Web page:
Barmy Barça boss & rueful Real reject

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For a wee while, La Liga Loca was concerned that incoming Barcelona president Sandro Rosell was going to be a tad bland.

The blog felt in its stagnant waters that he would be the type to spend hours talking about synergies and delivering speeches on business strategies, like a Harvard-trained suit receiving rapturous applause for suggesting that his company should try doing things "cheaper, better and faster" - thus controversially banishing the "expensive, crap and slow" policy of the ancient regime, perhaps. 

Fortunately, Rosell looks like being just as entertaining and unhinged as Joan Laporta, with the power of being the Camp Nou King having gone to his head within 6.4 seconds of winning July's presidential election.

With the football situation at the club being in a fairly rosy condition despite the return of Alexander Hleb, Rosell's strategy in the opening weeks of his tenure has instead focused on smearing other aspects of his predecessor's legacy with donkey-doo. Oh, and failing to sign Cesc Fabregas - although that is Laporta's fault too, apparently: "Arsenal told us that they did not want to negotiate with us for Cesc because of how they were treated by the previous board," complained Rosell in AS.

One of Sandro's first mean-spirited acts was to remove Johan Cruyff's title of President of Honour, given to him in the final months of Laporta's reign, and force the Dutchman to hand over his special pin at the club's reception desk. "No-one wants a title that doesn't exist," explained Rosell.

The Barcelona bigwig then claimed that Laporta had left the club without a pot to do anything in, with the very, very, very public announcement that it would be looking for a €155m loan from Big Tony to cover June's salaries and buy Sevilla full-back Adriano. "There weren't €11m in profits, nor €100m to spend," grumbled Rosell.

"Ah hello Adriano... Lend us a tenner?"

With LLL always enjoying a good groundless conspiracy theory, the blog now suspects that Rosell is setting up the narrative that the club is dangerously broke, and thus will need to ditch UNICEF and the longstanding policy of intense smugness by allowing advertising on the players' shirts. Considering the Barça president's background in sports marketing, finding the right candidate shouldn't be too much of a stretch, LLL imagines.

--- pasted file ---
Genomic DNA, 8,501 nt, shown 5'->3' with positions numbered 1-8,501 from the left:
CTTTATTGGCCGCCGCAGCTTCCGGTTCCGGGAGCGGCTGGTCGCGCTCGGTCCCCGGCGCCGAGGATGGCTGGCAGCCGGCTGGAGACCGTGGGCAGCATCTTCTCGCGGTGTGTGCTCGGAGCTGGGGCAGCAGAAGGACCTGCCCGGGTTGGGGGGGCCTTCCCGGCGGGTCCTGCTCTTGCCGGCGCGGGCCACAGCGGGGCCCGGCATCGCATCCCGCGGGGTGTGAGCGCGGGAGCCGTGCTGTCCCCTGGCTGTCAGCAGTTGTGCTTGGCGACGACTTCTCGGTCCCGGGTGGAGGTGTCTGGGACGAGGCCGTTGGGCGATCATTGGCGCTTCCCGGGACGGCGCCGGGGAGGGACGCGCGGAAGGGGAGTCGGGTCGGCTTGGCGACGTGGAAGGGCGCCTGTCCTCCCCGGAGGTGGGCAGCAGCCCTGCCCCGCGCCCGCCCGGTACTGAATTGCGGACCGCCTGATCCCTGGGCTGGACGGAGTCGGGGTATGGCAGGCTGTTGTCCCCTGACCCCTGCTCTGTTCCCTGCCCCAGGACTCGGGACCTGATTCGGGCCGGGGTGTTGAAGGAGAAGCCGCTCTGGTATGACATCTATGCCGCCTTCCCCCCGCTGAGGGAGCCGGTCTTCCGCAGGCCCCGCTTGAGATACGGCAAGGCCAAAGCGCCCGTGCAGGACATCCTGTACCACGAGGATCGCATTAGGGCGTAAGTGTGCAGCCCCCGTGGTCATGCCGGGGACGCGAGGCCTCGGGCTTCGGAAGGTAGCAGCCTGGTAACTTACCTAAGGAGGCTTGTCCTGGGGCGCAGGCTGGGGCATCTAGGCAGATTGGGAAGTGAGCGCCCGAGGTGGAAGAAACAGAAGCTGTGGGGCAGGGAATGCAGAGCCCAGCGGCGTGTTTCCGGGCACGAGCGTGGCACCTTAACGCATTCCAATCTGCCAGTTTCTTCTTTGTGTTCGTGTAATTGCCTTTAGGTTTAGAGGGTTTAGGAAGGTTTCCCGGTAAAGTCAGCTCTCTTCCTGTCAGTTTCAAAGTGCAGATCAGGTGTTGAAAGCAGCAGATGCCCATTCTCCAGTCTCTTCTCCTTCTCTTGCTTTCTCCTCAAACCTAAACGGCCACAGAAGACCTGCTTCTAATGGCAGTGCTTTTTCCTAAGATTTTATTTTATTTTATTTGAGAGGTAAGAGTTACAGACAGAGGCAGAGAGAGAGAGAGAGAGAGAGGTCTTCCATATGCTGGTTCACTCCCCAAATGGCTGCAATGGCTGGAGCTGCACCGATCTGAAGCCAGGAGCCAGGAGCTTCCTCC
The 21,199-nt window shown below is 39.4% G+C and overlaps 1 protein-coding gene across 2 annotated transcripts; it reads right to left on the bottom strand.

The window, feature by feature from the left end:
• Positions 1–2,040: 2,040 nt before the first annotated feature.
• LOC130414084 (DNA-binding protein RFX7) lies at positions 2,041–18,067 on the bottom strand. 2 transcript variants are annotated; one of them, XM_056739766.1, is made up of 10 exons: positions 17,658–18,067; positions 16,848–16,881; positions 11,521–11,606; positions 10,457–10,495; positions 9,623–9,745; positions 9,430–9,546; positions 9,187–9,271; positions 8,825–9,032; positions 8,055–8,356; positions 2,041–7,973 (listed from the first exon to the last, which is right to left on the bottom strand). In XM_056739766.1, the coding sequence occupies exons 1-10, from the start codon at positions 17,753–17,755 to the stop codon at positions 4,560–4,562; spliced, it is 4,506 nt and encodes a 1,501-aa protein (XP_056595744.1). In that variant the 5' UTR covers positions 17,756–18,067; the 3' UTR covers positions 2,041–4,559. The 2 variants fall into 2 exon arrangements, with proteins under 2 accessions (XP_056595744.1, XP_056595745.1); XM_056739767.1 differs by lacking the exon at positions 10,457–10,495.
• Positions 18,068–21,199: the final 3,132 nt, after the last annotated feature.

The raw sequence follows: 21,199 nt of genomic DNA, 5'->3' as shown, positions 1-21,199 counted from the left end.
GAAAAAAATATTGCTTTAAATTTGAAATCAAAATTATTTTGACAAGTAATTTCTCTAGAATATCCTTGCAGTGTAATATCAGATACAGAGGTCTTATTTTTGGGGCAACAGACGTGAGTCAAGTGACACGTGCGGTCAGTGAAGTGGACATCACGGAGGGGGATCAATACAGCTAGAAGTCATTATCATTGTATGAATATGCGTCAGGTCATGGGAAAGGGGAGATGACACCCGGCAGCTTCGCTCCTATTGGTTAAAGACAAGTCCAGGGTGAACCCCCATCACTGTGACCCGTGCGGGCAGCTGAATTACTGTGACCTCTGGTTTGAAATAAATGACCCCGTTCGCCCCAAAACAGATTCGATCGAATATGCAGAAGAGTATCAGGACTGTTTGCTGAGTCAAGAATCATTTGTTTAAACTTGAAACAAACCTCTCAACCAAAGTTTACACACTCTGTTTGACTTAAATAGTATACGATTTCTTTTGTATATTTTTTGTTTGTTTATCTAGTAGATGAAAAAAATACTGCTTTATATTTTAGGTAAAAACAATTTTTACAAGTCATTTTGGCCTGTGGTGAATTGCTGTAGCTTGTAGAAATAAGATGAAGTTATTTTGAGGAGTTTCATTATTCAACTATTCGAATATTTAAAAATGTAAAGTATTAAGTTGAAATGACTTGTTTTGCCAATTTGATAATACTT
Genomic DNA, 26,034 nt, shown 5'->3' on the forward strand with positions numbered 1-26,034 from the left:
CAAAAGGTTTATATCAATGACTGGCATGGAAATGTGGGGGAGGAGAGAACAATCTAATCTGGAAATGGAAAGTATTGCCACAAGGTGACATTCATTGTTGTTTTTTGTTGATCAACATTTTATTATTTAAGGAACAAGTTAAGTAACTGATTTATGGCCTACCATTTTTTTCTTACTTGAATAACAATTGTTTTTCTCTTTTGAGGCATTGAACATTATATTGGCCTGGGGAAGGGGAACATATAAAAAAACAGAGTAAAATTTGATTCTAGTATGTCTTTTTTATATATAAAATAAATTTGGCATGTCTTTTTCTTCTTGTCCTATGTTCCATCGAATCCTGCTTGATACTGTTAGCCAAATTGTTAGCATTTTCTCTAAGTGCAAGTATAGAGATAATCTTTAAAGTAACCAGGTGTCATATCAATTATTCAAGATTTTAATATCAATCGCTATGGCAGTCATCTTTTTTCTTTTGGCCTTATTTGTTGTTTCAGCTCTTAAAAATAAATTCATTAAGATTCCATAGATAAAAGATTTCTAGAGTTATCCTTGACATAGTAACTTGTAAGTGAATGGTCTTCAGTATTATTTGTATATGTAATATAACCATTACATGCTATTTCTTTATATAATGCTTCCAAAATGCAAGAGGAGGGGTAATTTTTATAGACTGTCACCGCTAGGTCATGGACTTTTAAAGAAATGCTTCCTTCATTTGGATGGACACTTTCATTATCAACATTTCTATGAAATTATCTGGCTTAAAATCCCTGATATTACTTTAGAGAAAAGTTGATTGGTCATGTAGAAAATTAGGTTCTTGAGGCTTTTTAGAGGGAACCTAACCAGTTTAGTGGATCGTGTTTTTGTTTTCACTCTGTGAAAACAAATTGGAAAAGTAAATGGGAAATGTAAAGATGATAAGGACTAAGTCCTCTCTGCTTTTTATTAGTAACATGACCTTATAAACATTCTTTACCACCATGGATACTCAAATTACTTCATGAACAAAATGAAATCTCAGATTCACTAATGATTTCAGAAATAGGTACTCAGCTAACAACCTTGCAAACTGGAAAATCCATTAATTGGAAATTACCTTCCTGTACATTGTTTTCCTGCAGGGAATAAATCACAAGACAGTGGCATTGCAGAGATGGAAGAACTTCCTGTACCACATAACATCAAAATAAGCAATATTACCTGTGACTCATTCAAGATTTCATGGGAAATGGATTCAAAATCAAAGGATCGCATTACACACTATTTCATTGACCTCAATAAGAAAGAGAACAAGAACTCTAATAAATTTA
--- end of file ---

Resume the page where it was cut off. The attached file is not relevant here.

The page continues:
Meanwhile, at Castle Greyskull…
In Marca's very peculiar world it seems that things have not changed at the Santiago Bernabeu since LLL fled the country for a while to dodge the World Cup clean-up operation. José Mourinho remains some kind of deity for the simple reason that he turns up for work, talks to his players and has proven his outstanding professionalism by starting training 20 minutes earlier at 9.10 every morning.

At the same time, former manager Manuel Pellegrini continues to be Satan's sorriest spawn after an interview given in the Chilean press where he defended his year in charge at Castle Greyskull. Pellegrini confirmed what pretty much everyone knew already by revealing that construction king Florentino Pérez still harbours the same love and affection for managers as he does for undeveloped land.

The Third-Choice Chilean claimed that he had neither "a vote nor a voice" at Madrid and that there was "a difference of opinion" over the sales of Arjen Robben and Wesley Sneijder shortly before the start of last season. "It doesn't help anyone to have an orchestra with the 10 best guitarists if it doesn't have a pianist," noted Pellegrini, who has clearly never been to a Mogwai concert.

The Great Leader's honour having been smutted, Marca was forced to come out on the attack with a tremendously rude editorial rather harshly calling Pellegrini's words "cowardly and treacherous."

In other news…
LLL was planning to end this round-up with something on the demise of Darth Manuel de Lopera's reign as overlord of Real Betis. Failure to win promotion from the second division saw fan pressure finally forcing the club's spooky owner to opt for a quiet life and sell a controlling 51% portion of the club's shareholding to a consortium lead by Luis Oliver.

A new manager was duly appointed and all seemed well – right up until a judge blocked the sale, with the suspicion that pretty much anything to do with "Betis" and "finance" was highly dodgy and worthy of a thorough probing.

"Is there anything guaranteed at Betis?" sighed Oliver. "I was the owner yesterday and look where I am now." He had obviously failed to heed the signing-in-blood aspect of the handover...

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